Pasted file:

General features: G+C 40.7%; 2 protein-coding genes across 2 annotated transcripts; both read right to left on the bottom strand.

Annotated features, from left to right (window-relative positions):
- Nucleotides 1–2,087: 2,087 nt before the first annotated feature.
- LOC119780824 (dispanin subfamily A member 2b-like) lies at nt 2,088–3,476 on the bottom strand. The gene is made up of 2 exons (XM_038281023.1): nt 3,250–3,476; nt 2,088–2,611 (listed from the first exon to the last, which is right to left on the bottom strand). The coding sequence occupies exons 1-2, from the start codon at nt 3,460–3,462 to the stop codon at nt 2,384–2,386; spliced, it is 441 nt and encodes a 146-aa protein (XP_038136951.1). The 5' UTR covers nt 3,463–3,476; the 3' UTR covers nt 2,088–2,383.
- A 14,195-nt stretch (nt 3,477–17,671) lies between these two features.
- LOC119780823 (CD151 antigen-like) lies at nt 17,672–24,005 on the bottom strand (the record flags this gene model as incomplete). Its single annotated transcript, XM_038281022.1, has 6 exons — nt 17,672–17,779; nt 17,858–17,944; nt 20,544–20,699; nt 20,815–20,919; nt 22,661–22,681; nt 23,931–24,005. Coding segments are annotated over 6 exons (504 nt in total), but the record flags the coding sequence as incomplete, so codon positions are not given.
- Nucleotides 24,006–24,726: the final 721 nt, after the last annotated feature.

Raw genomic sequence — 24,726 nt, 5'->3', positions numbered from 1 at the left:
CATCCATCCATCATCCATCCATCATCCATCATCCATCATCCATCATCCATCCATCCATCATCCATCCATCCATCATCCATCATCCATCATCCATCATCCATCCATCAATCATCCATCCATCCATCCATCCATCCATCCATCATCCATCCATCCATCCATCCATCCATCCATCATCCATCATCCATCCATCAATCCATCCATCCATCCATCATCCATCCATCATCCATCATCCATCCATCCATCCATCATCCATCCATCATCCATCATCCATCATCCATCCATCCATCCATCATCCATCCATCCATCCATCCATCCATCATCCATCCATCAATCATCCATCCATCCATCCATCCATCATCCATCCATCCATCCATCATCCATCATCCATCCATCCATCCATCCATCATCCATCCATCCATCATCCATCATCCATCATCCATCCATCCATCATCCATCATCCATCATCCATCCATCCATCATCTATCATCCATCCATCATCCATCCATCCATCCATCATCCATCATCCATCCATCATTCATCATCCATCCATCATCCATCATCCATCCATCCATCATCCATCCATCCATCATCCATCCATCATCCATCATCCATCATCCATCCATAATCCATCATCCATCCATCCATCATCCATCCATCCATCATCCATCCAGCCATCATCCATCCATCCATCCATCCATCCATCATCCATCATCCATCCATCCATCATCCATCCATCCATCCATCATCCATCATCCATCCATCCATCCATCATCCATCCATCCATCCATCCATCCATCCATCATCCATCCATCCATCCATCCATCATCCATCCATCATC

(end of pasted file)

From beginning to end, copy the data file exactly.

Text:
General features: G+C 40.7%; 2 protein-coding genes across 2 annotated transcripts; both read right to left on the bottom strand.

Annotated features, from left to right (window-relative positions):
- Nucleotides 1–2,087: 2,087 nt before the first annotated feature.
- LOC119780824 (dispanin subfamily A member 2b-like) lies at nt 2,088–3,476 on the bottom strand. The gene is made up of 2 exons (XM_038281023.1): nt 3,250–3,476; nt 2,088–2,611 (listed from the first exon to the last, which is right to left on the bottom strand). The coding sequence occupies exons 1-2, from the start codon at nt 3,460–3,462 to the stop codon at nt 2,384–2,386; spliced, it is 441 nt and encodes a 146-aa protein (XP_038136951.1). The 5' UTR covers nt 3,463–3,476; the 3' UTR covers nt 2,088–2,383.
- A 14,195-nt stretch (nt 3,477–17,671) lies between these two features.
- LOC119780823 (CD151 antigen-like) lies at nt 17,672–24,005 on the bottom strand (the record flags this gene model as incomplete). Its single annotated transcript, XM_038281022.1, has 6 exons — nt 17,672–17,779; nt 17,858–17,944; nt 20,544–20,699; nt 20,815–20,919; nt 22,661–22,681; nt 23,931–24,005. Coding segments are annotated over 6 exons (504 nt in total), but the record flags the coding sequence as incomplete, so codon positions are not given.
- Nucleotides 24,006–24,726: the final 721 nt, after the last annotated feature.

Raw genomic sequence — 24,726 nt, 5'->3', positions numbered from 1 at the left:
CATCCATCCATCATCCATCCATCATCCATCATCCATCATCCATCATCCATCCATCCATCATCCATCCATCCATCATCCATCATCCATCATCCATCATCCATCCATCAATCATCCATCCATCCATCCATCCATCCATCCATCATCCATCCATCCATCCATCCATCCATCCATCATCCATCATCCATCCATCAATCCATCCATCCATCCATCATCCATCCATCATCCATCATCCATCCATCCATCCATCATCCATCCATCATCCATCATCCATCATCCATCCATCCATCCATCATCCATCCATCCATCCATCCATCCATCATCCATCCATCAATCATCCATCCATCCATCCATCCATCATCCATCCATCCATCCATCATCCATCATCCATCCATCCATCCATCCATCATCCATCCATCCATCATCCATCATCCATCATCCATCCATCCATCATCCATCATCCATCATCCATCCATCCATCATCTATCATCCATCCATCATCCATCCATCCATCCATCATCCATCATCCATCCATCATTCATCATCCATCCATCATCCATCATCCATCCATCCATCATCCATCCATCCATCATCCATCCATCATCCATCATCCATCATCCATCCATAATCCATCATCCATCCATCCATCATCCATCCATCCATCATCCATCCAGCCATCATCCATCCATCCATCCATCCATCCATCATCCATCATCCATCCATCCATCATCCATCCATCCATCCATCATCCATCATCCATCCATCCATCCATCATCCATCCATCCATCCATCCATCCATCCATCATCCATCCATCCATCCATCCATCATCCATCCATCATC